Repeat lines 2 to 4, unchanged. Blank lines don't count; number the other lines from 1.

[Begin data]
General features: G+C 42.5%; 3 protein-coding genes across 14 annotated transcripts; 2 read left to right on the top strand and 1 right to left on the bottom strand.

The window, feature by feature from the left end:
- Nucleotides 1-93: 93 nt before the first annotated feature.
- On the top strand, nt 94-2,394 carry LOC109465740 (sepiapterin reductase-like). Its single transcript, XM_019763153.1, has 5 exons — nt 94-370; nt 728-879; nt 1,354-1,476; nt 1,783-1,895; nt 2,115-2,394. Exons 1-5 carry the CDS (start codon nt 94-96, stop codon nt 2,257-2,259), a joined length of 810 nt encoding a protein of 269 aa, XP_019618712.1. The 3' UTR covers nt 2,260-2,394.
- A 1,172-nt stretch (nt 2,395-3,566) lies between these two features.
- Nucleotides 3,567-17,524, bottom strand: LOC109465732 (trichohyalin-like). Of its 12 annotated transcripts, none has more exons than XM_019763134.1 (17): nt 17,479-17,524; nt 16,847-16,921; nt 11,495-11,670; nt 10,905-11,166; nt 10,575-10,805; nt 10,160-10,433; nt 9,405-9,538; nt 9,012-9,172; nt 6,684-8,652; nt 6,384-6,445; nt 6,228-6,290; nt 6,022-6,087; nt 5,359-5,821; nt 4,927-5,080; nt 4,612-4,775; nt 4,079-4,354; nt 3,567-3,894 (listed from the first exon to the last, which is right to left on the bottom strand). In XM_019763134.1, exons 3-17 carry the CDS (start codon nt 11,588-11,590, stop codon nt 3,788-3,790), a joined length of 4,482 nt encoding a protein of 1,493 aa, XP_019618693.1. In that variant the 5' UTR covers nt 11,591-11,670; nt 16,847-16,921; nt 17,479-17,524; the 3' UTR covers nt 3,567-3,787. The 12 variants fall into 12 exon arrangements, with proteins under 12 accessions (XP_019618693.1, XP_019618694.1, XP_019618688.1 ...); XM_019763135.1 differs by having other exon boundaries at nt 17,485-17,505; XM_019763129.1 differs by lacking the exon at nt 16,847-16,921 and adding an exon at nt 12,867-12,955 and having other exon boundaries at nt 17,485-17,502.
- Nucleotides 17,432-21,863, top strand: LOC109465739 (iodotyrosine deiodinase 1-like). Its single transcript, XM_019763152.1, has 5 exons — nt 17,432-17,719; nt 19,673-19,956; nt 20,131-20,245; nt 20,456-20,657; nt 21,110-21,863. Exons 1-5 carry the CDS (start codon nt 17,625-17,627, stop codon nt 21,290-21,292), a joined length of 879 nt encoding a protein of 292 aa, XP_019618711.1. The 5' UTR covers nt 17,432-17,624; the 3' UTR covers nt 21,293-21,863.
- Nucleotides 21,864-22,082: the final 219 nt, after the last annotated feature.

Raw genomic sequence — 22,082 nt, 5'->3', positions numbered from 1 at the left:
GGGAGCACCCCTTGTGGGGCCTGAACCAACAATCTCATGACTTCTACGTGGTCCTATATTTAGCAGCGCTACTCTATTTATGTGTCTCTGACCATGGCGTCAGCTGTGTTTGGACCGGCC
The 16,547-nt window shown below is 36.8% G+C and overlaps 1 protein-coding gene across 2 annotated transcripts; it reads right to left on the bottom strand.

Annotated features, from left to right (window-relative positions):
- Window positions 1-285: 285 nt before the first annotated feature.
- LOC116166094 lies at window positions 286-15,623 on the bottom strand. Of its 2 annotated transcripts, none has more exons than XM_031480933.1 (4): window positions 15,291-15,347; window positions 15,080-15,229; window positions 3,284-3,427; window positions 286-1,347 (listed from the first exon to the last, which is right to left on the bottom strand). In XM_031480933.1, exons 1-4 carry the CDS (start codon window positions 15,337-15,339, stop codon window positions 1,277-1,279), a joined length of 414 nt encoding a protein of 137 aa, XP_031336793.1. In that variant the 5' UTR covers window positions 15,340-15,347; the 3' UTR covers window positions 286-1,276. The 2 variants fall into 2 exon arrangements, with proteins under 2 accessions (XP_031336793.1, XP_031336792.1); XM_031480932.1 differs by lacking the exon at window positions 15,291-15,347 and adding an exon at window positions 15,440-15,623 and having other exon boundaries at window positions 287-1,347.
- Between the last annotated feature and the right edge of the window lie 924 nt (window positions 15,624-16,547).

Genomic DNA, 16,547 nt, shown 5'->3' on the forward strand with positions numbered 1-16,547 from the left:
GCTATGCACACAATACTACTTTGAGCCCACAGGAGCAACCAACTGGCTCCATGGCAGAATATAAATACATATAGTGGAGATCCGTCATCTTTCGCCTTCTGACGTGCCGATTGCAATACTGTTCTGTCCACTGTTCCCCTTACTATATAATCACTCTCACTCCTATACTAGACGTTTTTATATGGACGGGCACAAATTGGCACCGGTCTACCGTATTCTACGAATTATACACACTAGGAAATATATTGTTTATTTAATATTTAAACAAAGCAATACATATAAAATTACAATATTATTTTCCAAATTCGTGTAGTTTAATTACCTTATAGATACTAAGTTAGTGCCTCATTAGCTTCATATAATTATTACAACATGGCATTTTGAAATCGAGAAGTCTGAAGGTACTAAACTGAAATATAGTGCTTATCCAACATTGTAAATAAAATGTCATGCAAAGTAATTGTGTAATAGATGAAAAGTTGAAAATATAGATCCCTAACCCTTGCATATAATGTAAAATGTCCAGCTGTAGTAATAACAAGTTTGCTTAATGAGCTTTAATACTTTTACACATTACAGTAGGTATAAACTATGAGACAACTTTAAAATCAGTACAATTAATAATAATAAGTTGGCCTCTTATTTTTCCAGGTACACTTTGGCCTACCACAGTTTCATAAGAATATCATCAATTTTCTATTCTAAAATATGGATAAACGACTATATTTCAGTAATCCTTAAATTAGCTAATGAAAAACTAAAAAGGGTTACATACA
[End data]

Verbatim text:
The window, feature by feature from the left end:
- Nucleotides 1-93: 93 nt before the first annotated feature.
- On the top strand, nt 94-2,394 carry LOC109465740 (sepiapterin reductase-like). Its single transcript, XM_019763153.1, has 5 exons — nt 94-370; nt 728-879; nt 1,354-1,476; nt 1,783-1,895; nt 2,115-2,394. Exons 1-5 carry the CDS (start codon nt 94-96, stop codon nt 2,257-2,259), a joined length of 810 nt encoding a protein of 269 aa, XP_019618712.1. The 3' UTR covers nt 2,260-2,394.